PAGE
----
Monday, January 08, 2007

Do Not Call Registry

After receiving yet another phone call from Dish Network, I have begun thinking about the National Do Not Call Registry. I have been on the registry for a year, and the calls definitely seemed to go down after I got on there, except for the calls from Dish Network - at least eight in the last year.

I even confirmed with the registry that my number was listed there. Then I filed a complaint against Dish Network. My wife asked about all the calls we get from companies where we have accounts, like the phone company. They are allowed to call us unless we specifically ask them not to. If we even make an inquiry with a company they can call us for three months after the inquiry.

I called the phone company and they agreed to take me off their call list. I still need to call the one credit card that pesters us with phone calls (the other credit card companies don't call us) but at least I know I can.

All of this led me to think about what it takes to make this registry work. Obviously it requires that people get themselves on the list. Their website even warns that if someone calls with an offer to get you on the registry for a fee it's a scam. Registry is free and is the responsibility of anyone who wants their number listed. The second thing that is required to make this work is that people need to report violations. This is easy to do at the donotcall.gov site. Just make sure that you have the name of the company, or the phone number they called from. Also, you must list the date they called. If the call is not within 31 days of your registration with the registry, and it is not from:

  • a charity
  • a political organization
  • a poll (where they don't offer to sell anything)
  • or a company where you are doing business

then it is a violation which will be investigated.

I guess it's like every other aspect of a representative government - how well it works depends entirely upon the participation of the citizens.

UPDATE 1/11/2007: I just got another call from Dish Network. I filed another complaint.

6 comments:

Jason & Denise Black said...

What happens if we follow the personal responsibility road a little further?

In the above example, personal responsibility has to be taken in order to get on the do-not-call registry. However, the program is still a government bureaucracy funded at taxpayer expense (unless of course fines for non-compliance fund the program). To take full responsibility, rather than leaning on the government for support, is rather simple, in this case.

First, if unwanted sales calls are annoying to me, I can choose to not answer the phone unless I know who it's from (caller ID is pretty cheap these days). I could also choose to unlist my phone number, as phone books are the primary source of numbers used by telemarketers. I could also buy an inexpensive device that blocks telemarketing calls - available all over the place - so that the phone doesn't even ring when they call.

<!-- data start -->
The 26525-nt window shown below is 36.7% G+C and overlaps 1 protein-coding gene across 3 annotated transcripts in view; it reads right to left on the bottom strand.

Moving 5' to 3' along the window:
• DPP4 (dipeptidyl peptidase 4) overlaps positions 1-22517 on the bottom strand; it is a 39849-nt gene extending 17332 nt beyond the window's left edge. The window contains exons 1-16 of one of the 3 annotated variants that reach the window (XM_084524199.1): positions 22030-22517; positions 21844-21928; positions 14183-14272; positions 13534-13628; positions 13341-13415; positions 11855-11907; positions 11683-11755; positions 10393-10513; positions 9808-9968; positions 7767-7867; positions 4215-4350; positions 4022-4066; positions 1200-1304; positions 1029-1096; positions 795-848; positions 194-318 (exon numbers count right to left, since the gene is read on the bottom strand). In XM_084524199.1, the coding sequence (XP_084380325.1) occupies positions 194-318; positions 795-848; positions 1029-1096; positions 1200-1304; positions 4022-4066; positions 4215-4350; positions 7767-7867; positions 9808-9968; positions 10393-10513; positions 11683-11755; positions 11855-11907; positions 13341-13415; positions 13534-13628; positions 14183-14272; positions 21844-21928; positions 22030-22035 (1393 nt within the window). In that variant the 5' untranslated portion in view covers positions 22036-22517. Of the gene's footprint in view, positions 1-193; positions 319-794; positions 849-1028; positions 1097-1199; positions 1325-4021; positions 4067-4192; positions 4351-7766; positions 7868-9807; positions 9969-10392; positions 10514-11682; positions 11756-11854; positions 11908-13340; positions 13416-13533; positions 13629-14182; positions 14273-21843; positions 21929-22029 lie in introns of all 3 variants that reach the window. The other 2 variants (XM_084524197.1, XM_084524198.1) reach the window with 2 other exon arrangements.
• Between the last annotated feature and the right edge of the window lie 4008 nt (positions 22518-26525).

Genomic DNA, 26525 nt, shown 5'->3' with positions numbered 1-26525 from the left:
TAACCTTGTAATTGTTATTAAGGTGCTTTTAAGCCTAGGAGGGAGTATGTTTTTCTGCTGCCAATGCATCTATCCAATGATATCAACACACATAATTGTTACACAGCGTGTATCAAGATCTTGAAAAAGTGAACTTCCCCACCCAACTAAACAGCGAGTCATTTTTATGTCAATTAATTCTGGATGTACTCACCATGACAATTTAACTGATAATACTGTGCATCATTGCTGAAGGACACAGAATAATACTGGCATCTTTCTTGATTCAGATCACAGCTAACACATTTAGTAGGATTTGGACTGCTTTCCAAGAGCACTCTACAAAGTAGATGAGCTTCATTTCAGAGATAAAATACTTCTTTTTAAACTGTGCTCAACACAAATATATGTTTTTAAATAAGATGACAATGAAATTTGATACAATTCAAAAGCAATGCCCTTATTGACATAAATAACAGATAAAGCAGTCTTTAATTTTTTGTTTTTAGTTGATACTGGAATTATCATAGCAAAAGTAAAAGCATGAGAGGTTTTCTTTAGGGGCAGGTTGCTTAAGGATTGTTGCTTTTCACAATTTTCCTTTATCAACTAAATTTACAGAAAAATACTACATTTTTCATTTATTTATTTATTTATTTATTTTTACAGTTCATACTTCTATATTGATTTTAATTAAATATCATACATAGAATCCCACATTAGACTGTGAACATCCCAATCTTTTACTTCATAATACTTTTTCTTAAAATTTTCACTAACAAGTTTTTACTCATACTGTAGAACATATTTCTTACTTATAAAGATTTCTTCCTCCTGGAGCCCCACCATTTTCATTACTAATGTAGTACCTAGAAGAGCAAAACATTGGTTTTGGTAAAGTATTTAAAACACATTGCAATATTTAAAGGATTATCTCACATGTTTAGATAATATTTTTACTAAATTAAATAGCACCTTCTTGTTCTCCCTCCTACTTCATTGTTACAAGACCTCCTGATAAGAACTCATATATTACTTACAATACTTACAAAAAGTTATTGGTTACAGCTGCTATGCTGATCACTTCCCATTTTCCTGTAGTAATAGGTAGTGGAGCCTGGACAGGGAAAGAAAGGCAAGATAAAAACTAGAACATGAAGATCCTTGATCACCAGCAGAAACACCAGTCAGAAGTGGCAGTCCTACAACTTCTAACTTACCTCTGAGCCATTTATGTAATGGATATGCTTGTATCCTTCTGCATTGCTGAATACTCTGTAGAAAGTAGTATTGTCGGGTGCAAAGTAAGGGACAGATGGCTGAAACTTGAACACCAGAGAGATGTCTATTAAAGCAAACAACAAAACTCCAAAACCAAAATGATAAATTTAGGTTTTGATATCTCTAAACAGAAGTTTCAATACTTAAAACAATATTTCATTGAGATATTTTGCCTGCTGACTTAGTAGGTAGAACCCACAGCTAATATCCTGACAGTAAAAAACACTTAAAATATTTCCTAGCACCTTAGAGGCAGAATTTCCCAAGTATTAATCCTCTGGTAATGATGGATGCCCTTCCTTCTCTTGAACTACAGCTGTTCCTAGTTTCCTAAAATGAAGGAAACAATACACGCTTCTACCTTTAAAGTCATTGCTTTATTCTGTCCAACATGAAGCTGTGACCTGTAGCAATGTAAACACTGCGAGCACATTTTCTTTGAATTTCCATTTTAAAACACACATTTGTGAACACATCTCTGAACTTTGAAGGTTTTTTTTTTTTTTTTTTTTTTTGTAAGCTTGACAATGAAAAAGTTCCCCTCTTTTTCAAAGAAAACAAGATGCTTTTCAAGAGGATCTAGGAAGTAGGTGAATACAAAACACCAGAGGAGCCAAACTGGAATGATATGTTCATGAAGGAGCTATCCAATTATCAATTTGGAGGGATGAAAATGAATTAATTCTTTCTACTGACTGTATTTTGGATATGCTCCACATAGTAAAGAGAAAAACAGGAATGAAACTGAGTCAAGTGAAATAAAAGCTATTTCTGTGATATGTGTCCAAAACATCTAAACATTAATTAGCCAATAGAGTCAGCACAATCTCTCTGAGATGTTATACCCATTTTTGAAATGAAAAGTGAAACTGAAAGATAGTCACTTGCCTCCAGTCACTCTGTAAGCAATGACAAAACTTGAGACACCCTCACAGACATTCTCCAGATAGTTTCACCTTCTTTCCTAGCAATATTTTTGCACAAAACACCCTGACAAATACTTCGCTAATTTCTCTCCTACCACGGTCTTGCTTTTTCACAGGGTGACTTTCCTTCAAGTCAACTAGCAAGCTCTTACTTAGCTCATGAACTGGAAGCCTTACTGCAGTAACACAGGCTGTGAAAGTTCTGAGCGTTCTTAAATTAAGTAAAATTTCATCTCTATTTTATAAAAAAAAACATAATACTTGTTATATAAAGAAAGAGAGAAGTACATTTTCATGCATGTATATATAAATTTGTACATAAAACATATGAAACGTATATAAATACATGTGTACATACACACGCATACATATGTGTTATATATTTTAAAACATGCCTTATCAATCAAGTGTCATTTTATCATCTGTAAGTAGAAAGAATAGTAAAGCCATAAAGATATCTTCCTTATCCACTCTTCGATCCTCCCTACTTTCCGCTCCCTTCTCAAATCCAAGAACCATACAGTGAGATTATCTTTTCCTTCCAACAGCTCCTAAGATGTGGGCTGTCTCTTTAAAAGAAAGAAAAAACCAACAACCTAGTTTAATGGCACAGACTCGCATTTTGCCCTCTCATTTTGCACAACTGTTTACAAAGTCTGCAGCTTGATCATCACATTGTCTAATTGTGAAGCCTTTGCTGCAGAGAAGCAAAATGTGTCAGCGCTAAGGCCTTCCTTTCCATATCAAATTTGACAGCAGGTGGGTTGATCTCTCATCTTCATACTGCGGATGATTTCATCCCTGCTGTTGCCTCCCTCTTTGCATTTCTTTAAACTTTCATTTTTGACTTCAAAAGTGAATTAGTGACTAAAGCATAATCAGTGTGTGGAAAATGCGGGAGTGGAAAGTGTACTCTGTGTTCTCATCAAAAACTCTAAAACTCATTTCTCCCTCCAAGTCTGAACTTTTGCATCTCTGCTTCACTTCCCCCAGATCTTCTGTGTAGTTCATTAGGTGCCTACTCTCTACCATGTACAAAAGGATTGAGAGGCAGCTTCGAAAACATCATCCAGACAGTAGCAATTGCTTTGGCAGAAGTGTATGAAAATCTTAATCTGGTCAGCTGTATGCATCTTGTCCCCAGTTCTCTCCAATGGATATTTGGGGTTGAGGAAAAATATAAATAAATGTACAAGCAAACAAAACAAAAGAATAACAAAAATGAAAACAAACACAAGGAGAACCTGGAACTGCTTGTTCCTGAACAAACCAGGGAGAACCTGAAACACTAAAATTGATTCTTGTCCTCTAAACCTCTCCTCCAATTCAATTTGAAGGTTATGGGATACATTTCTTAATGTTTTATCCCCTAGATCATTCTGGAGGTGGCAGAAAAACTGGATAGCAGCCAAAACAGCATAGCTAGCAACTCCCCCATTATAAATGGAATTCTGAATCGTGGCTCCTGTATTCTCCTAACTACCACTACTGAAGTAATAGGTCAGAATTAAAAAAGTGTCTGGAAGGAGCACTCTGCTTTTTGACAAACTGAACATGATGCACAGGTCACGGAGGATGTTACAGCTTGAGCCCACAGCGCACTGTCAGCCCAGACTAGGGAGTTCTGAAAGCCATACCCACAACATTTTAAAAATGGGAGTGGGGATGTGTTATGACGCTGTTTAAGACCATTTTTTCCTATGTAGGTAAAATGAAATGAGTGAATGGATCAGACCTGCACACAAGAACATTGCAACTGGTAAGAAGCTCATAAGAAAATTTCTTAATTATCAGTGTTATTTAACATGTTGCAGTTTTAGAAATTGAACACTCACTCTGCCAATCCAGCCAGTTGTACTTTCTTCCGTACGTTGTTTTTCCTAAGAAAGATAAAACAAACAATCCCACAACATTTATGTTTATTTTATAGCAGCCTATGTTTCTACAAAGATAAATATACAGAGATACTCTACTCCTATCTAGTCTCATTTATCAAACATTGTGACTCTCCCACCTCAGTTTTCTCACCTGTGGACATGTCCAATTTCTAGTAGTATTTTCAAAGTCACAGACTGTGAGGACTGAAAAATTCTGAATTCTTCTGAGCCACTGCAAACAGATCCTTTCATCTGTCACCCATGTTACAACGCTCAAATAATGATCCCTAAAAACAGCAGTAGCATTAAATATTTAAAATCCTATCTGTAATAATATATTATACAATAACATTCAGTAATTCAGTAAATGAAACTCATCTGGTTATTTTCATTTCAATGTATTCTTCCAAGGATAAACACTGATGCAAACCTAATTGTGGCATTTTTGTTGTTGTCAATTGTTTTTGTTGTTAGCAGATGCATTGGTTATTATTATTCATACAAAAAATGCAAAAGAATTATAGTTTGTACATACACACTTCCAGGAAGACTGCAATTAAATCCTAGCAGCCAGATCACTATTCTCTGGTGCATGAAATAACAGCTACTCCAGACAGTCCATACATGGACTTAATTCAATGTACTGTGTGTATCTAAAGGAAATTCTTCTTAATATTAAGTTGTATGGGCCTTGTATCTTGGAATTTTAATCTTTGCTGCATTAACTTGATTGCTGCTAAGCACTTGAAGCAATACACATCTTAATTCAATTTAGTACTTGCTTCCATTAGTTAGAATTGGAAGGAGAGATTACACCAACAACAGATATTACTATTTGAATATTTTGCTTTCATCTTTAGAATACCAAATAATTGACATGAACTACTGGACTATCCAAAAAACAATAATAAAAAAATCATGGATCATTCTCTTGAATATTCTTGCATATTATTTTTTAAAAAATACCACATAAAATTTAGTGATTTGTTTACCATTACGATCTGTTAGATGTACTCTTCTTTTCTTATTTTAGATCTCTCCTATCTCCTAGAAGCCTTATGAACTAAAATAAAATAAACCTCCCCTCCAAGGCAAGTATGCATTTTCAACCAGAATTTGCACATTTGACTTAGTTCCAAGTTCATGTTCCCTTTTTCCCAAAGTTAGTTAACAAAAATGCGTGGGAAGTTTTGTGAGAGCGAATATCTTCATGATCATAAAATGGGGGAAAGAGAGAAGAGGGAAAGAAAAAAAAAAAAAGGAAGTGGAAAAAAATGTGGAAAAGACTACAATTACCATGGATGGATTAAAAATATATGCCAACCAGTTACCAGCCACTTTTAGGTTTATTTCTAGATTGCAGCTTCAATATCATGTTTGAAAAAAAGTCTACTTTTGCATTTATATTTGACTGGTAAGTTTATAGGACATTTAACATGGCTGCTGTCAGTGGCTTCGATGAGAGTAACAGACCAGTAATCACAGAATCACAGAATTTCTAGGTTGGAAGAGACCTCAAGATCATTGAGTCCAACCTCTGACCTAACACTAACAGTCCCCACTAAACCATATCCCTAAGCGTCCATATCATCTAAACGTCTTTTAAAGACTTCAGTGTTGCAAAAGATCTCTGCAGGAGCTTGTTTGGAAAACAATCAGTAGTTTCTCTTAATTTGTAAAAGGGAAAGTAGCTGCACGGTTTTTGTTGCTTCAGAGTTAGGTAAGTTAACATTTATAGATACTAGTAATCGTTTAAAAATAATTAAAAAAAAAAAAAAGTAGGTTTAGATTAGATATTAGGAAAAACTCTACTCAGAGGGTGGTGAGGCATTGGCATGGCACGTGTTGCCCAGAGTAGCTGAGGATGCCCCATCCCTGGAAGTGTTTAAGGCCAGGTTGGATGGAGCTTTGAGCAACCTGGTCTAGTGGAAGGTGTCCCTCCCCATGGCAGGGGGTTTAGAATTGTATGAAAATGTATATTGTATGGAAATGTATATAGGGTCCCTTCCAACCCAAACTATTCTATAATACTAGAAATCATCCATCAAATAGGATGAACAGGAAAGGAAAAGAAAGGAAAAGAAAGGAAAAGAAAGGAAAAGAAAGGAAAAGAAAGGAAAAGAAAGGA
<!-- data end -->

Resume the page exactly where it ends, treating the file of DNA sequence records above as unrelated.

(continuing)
To look further even than these avenues - if a large majority of individuals would refuse to do business with companies that engage in telemarketing (and spam, for that matter), their work would become less profitable, and they would find less intrusive ways to advertise. They only call and e-mail now because it's working. If they stop making money at it, they'll stop doing it.

I'm not exactly complaining about the do-not-call list - I'm on it myself. I like what it does. However, I do recognize that so much of what we, as Americans complain about (such as unwanted phone solicitation), need not be brought before our local or federal government. We are big kids and can handle these things on our own.

I sometimes wonder what great things could be accomplished by government if it weren't constantly trying to placate the ever present, childish complaints of an overindulged public.

Much, if not most, of what government does these days can be handled by private citizens taking personal responsibility, by private organizations working to improve society, and by private entrepreneurial businesses seeking to make a buck by providing a wanted service for pay.

Now I can put away my soap box.

David said...

You are absolutely right. Mind if I publish some of your comments on the front page of the blog?

Jason & Denise Black said...

Go for it.

David said...

Thanks. It's posted here.

The Tufted One said...

In addition to contacting the Opt-Out directory, here are some addresses I've written letters to get off of direct marketing lists. Some of the links I've found helpful (with explanations of what each company does) are:

http://www.privacyrights.org/fs/fs4-junk.htm
http://www.fightidentitytheft.com/junkmail.html
http://www.stopthejunkmail.com/

Additionally, I've contacted my current credit card companies to get them to take me off their advertising lists. (Citi Cards is especially bad at this.) If you want to do this, the key phrases you want to include in your letters/phonecalls are:

"remove me from your telemarketing lists"
"limit information disclosed about me to your affiliates"
"limit information disclosed about me to your non-affiliated third parties," and the best one
"remove me from all promotional Citigroup products mail, all statement inserts and all statement-attached convenience and balance transfer checks except where required by law"

After doing this (and calling CitiCards twice to remind them to get me off their lists), they have listened, and now I only get my statements from them in the mail. Hooray!

David said...

Tufted One -thanks for that info. I would never have guessed that you could get a credit card company to stop sending convenience checks and balance transfer checks with their statements.